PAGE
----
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School and college performance data 2019/20

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On 23 March the Department for Education (DfE) announced they will not publish any school or college level educational performance data based on tests, assessments or exams for 2020.

NAHT has been in discussion with the Department for Education about the need for further clarity about the approach and we are pleased that they have now published more detail about what this means for the way school and college accountability will operate for 2019 to 2020. You can read their update here.

In summary:

Schools and colleges will not be held to account on the basis of exams and assessment data from summer 2020.

That data will not be used by others, such as Ofsted and local authorities, to hold schools and colleges to account.

The following will not be published:

  • School, college or multi-academy trust (MAT) level performance data based on summer 2020 tests, assessments and exams at any phase.
  • School, college or MAT level accountability measures, such as Progress 8 and level 3 value added, using the summer 2020 data.
  • Institution-level qualification achievement rates in the national achievement rate tables for the 2019 to 2020 academic year.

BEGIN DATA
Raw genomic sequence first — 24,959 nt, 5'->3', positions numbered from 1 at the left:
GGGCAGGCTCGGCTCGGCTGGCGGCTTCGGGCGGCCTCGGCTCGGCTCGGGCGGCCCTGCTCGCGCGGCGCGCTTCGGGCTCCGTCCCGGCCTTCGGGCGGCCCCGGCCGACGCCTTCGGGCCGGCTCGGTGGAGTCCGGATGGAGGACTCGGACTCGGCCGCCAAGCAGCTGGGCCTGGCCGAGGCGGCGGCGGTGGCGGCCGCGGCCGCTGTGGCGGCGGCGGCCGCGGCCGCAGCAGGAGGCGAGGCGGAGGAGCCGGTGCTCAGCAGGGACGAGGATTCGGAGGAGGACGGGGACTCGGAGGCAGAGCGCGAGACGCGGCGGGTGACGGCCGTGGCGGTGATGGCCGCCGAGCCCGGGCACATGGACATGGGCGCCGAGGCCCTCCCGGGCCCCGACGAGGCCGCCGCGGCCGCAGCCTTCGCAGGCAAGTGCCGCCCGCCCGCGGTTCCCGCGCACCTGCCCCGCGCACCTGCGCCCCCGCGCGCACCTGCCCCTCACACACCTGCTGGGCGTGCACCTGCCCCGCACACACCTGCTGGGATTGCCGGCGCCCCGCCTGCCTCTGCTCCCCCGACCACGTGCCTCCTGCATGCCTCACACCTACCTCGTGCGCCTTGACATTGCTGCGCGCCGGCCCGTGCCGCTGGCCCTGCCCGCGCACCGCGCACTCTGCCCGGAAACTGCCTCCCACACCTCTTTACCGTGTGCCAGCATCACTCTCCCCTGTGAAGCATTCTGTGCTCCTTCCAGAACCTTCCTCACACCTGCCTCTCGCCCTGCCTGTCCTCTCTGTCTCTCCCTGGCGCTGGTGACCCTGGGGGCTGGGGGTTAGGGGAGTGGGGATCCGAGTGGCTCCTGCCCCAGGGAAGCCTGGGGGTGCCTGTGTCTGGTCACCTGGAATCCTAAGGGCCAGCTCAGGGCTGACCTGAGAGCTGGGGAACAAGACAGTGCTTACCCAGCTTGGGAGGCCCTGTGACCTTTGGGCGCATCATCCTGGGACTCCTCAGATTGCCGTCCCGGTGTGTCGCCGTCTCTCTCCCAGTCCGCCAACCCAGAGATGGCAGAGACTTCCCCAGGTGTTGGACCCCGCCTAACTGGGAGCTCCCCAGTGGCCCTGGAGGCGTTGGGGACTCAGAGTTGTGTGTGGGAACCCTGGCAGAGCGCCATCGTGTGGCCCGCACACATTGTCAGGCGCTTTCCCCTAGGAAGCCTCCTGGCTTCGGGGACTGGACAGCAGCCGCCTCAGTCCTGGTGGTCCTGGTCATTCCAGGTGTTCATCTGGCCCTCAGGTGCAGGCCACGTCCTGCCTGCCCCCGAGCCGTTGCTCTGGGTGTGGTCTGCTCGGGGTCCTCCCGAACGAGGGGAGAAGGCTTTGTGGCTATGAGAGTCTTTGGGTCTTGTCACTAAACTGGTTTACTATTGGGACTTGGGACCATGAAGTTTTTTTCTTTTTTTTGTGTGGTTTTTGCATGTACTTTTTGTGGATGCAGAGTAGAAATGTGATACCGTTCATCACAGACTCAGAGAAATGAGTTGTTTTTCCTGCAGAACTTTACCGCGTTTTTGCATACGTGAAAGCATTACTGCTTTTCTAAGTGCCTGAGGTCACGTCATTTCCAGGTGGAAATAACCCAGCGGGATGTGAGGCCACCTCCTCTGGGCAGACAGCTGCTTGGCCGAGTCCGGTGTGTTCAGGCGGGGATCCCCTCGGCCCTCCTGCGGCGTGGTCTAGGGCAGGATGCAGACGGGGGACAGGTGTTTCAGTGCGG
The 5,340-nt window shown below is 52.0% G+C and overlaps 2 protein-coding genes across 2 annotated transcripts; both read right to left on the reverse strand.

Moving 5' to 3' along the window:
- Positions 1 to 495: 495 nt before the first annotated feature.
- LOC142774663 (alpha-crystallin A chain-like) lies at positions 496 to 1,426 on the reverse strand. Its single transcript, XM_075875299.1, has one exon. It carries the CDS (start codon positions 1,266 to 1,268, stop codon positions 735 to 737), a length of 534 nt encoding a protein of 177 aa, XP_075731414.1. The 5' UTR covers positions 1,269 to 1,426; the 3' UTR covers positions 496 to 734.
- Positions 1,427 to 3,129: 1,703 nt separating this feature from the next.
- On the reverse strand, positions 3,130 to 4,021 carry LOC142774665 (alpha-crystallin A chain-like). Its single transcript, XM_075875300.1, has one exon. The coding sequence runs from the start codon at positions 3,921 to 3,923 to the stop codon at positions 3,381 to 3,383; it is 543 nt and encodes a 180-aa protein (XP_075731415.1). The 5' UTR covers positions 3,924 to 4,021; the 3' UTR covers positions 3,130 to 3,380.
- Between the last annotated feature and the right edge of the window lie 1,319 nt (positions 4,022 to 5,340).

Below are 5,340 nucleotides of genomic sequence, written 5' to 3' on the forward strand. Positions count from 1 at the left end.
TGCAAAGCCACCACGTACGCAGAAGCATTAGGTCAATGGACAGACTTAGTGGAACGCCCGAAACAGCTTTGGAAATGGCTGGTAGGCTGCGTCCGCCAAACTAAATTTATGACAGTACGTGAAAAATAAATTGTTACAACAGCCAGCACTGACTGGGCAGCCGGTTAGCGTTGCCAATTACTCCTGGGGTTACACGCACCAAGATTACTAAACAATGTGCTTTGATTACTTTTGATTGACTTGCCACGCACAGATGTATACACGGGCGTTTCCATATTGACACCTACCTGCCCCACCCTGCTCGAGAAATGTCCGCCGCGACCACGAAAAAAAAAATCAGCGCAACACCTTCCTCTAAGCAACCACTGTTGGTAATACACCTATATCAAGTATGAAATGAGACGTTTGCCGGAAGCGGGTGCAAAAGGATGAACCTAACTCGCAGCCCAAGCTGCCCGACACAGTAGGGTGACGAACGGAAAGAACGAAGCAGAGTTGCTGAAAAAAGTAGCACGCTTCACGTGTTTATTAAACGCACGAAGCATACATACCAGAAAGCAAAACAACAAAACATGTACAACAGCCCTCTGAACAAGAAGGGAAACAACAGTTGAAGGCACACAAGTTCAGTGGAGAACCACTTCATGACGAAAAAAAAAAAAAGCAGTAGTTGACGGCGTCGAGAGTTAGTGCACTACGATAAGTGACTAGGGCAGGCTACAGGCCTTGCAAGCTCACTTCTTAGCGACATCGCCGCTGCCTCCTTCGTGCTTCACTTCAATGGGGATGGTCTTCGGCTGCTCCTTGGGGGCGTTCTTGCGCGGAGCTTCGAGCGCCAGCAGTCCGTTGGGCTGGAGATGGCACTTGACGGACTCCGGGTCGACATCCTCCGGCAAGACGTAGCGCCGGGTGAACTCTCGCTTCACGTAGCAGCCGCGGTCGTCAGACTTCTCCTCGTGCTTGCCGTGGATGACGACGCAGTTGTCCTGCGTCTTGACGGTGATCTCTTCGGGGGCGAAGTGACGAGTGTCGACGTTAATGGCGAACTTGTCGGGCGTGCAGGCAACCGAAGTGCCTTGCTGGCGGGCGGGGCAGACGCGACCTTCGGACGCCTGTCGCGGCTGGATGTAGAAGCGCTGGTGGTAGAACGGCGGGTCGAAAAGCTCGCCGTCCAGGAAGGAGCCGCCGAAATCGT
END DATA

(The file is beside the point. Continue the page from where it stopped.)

• Any national, regional, local or constituency statistics for any primary school assessments for the 2019 to 2020 academic year.


In addition:

  • The performance tables that were due to be released in October and December 2020, and in January and March 2021.
  • The educational performance data from 2020 exams and assessments will not be shared with schools via Analyse School Performance, or through the ASP accredited service.
  • The primary, secondary or 16 to 18 school and college performance data checking exercises will not be run.
  • Schools and colleges should not use the 2020 exams data as part of their teacher performance management process.

NAHT continues to engage with the DfE and our discussions include the impact on 2021 of the huge disruption to education this year and how the use of any performance data next year can fairly reflect that.

First published 09 April 2020